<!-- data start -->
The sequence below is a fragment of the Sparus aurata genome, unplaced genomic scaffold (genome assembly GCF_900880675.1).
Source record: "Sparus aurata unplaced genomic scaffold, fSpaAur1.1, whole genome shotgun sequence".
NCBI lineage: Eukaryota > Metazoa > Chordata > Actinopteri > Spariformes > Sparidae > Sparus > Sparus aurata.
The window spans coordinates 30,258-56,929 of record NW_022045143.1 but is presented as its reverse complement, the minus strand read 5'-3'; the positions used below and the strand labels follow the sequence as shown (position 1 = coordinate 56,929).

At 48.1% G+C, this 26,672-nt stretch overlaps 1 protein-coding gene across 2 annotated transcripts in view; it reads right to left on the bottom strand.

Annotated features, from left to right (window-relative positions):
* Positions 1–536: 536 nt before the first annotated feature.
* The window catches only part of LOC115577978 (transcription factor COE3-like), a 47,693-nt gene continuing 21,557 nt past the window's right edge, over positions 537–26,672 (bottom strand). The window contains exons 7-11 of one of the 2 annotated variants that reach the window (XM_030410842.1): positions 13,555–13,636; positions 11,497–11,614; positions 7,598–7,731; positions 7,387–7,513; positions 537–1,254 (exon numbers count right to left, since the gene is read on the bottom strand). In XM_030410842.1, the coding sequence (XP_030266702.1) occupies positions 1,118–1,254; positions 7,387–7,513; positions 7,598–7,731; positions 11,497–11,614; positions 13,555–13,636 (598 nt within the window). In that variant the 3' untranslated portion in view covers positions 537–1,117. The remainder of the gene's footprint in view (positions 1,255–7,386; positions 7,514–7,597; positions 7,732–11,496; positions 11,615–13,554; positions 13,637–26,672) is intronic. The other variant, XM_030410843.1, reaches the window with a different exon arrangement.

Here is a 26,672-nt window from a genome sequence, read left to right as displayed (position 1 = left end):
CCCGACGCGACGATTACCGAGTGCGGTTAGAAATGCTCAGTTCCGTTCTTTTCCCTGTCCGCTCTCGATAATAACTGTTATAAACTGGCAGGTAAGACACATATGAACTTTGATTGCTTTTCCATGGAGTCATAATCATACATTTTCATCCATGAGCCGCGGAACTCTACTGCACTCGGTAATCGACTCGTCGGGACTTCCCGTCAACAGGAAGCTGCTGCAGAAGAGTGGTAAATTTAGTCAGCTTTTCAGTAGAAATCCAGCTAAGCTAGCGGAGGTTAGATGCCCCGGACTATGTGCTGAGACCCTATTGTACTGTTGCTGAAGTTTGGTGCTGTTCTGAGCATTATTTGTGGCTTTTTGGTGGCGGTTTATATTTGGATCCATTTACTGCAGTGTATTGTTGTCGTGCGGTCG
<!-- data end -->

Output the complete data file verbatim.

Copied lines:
The sequence below is a fragment of the Sparus aurata genome, unplaced genomic scaffold (genome assembly GCF_900880675.1).
Source record: "Sparus aurata unplaced genomic scaffold, fSpaAur1.1, whole genome shotgun sequence".
NCBI lineage: Eukaryota > Metazoa > Chordata > Actinopteri > Spariformes > Sparidae > Sparus > Sparus aurata.
The window spans coordinates 30,258-56,929 of record NW_022045143.1 but is presented as its reverse complement, the minus strand read 5'-3'; the positions used below and the strand labels follow the sequence as shown (position 1 = coordinate 56,929).

At 48.1% G+C, this 26,672-nt stretch overlaps 1 protein-coding gene across 2 annotated transcripts in view; it reads right to left on the bottom strand.

Annotated features, from left to right (window-relative positions):
* Positions 1–536: 536 nt before the first annotated feature.
* The window catches only part of LOC115577978 (transcription factor COE3-like), a 47,693-nt gene continuing 21,557 nt past the window's right edge, over positions 537–26,672 (bottom strand). The window contains exons 7-11 of one of the 2 annotated variants that reach the window (XM_030410842.1): positions 13,555–13,636; positions 11,497–11,614; positions 7,598–7,731; positions 7,387–7,513; positions 537–1,254 (exon numbers count right to left, since the gene is read on the bottom strand). In XM_030410842.1, the coding sequence (XP_030266702.1) occupies positions 1,118–1,254; positions 7,387–7,513; positions 7,598–7,731; positions 11,497–11,614; positions 13,555–13,636 (598 nt within the window). In that variant the 3' untranslated portion in view covers positions 537–1,117. The remainder of the gene's footprint in view (positions 1,255–7,386; positions 7,514–7,597; positions 7,732–11,496; positions 11,615–13,554; positions 13,637–26,672) is intronic. The other variant, XM_030410843.1, reaches the window with a different exon arrangement.

Here is a 26,672-nt window from a genome sequence, read left to right as displayed (position 1 = left end):
CCCGACGCGACGATTACCGAGTGCGGTTAGAAATGCTCAGTTCCGTTCTTTTCCCTGTCCGCTCTCGATAATAACTGTTATAAACTGGCAGGTAAGACACATATGAACTTTGATTGCTTTTCCATGGAGTCATAATCATACATTTTCATCCATGAGCCGCGGAACTCTACTGCACTCGGTAATCGACTCGTCGGGACTTCCCGTCAACAGGAAGCTGCTGCAGAAGAGTGGTAAATTTAGTCAGCTTTTCAGTAGAAATCCAGCTAAGCTAGCGGAGGTTAGATGCCCCGGACTATGTGCTGAGACCCTATTGTACTGTTGCTGAAGTTTGGTGCTGTTCTGAGCATTATTTGTGGCTTTTTGGTGGCGGTTTATATTTGGATCCATTTACTGCAGTGTATTGTTGTCGTGCGGTCG